Manufactured Housing in the NorthTechnical Series 94-215
Building in a northern or remote region is a challenging and difficult endeavour. The further north and more remote the site, the more challenging and difficult it becomes.
Manufactured housing systems offer significant benefits in remote and northern regions, given conditions such as:
To lessen the impact of these factors and to facilitate and hasten installation and finishing, companies, agencies or contractors building in the North often use various forms of manufactured (prefabricated) building components.
Building components or structures can be manufactured to various levels of completeness. The simplest level is pre-cutting, basic preparation and coding or marking of the materials that go into a structure. The manufacturing process can also involve increased levels of component assembly, from truss and panel assemblies, through to completion of full sections of dwelling units, such as sectional or modular housing or mobile homes.
The level of manufacturing that is appropriate for a particular situation or location is highly influenced by the factors outlined above. Determining the most cost-effective approach requires an economic analysis that will include the availability of equipment and material, labour and transportation costs.
A typical prefabricated wood-frame system for northern use consists of stud-framed wall sections. These have insulation installed and protected with exterior grade plywood sheathing or siding on the outside, and plywood, fibreboard or other sheathing material on the inside, but without the final interior cladding. Hand holes at the sides of each panel allow the wall sections to be bolted together. The floor may be precut beams supporting stressed-skin plywood panels or conventional construction with precut joists and sheathing. Precut roof trusses or prefabricated box beams are used to support site-applied roof and ceiling cladding. Much of the work of applying interior finish is done on the site, so careful on-site supervision is required.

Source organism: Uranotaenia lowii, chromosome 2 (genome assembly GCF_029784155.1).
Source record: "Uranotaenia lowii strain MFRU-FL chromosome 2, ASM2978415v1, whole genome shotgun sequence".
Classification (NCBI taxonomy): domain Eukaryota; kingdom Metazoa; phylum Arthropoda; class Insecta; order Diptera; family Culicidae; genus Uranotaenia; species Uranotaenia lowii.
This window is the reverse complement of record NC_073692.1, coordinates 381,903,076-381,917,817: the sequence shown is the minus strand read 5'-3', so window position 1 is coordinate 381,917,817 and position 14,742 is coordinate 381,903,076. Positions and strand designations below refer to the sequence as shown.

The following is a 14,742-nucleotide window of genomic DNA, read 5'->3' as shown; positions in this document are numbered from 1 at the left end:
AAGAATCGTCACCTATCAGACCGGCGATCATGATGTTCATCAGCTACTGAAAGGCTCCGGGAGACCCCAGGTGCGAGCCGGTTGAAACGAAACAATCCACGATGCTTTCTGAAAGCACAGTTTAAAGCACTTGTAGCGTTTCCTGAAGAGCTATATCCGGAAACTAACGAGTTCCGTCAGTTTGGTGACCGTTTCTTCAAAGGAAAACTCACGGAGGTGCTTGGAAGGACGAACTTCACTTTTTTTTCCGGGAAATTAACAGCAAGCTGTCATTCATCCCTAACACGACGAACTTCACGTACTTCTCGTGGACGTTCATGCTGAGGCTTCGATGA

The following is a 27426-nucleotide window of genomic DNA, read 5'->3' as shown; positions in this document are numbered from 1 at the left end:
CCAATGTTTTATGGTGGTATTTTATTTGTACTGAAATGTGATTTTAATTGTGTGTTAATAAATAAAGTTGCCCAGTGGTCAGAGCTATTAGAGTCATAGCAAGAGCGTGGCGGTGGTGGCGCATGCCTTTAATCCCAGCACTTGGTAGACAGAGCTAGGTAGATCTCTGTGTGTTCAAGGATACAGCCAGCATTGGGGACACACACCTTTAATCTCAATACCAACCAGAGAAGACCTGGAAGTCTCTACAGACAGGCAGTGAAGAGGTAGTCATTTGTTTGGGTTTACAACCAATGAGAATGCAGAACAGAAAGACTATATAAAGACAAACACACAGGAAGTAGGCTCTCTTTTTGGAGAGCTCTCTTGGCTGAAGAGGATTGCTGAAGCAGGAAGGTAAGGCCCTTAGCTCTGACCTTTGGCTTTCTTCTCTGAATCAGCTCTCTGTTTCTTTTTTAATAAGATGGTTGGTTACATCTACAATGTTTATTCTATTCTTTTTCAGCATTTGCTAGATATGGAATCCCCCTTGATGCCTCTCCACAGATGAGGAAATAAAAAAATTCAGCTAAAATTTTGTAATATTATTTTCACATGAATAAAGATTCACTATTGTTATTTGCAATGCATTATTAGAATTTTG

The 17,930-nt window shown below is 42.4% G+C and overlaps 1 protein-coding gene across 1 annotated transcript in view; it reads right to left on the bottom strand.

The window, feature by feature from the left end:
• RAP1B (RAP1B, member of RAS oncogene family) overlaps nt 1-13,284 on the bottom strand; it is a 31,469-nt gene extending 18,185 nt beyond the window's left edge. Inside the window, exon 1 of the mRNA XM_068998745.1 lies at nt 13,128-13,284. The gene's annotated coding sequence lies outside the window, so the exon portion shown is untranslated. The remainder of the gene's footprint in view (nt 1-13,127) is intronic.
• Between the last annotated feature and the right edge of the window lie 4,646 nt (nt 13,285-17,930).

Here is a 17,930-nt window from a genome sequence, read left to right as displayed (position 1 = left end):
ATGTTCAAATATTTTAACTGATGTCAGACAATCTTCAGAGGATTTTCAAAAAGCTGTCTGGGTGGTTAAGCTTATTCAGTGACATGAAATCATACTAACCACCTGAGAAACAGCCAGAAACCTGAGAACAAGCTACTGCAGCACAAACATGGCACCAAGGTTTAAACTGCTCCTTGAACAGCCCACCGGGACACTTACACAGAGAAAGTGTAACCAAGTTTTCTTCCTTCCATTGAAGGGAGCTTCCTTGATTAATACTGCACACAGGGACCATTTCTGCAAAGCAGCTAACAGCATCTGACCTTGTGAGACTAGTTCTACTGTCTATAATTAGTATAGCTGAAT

Stressed-Skin Panel Systems
Stressed-skin designs use light, strong sheet materials as structural skins which are bonded to stabilizing webs to form an enclosed panel. The panels act as groups of I-beams or H-columns. The framed stressed-skin panel offers high rigidity and a strength-to-weight ratio which can only be surpassed by the structural sandwich type of stressed-skin design.
Structural Sandwich Systems
Structural sandwich panel design represents a further advance from the framed stressed-skin concept. The structural skins are bonded over their full area to a light core sandwiched between them. The core acts both as the stabilizing web and as insulation. True stressed-skin action is achieved over the whole panel and the structural sandwich allows the highest possible strength/weight ratio with given materials. Skins may be of plywood, hardboard, wood-cement board or metal; honeycomb or plastic foam is normally used as core material.
Prefabricated Modules, Sectional Units, and Mobile Homes
Modular building entails factory production of the largest and most complete section of the house that the transportation route and system will allow. This maximizes productivity, minimizes on-site labour, and reduces the need for skilled labour. Freedom of design is somewhat limited, and because modules are bulky and hard to handle, they usually cost more to transport. However, the high factory content allows better quality control. Given careful handling, the better modular units, designed for the North, can allow excellent, permanent housing to be quickly installed in any accessible northern area. Modular units can be shipped by suitable road, or by sea to a port with suitable off-loading facilities.
Because of the stresses imposed during transportation, the rigidity of a modular unit must exceed its on-site requirements. However, it is easy to make the whole unit into a rigid box by using either a stressed-skin or monocoque (similar to unit-body automobile design) structure.
The rigid box also simplifies foundation design. The number of support points for a dwelling is usually dictated by the span of the structure, not the loading capacity of the support. When units are made rigid in order to survive transportation, it is possible to support the structure on three or four rather than a dozen points. This has several advantages:
When considering any type of prefabrication for the North, transportation of the components or units is one of the more restrictive considerations. The transportation requirement will affect the weight, size, materials, finish, and strength of the units or components, and obviously the cost.
Things to consider when transporting components or units to remote and northern regions include the following.
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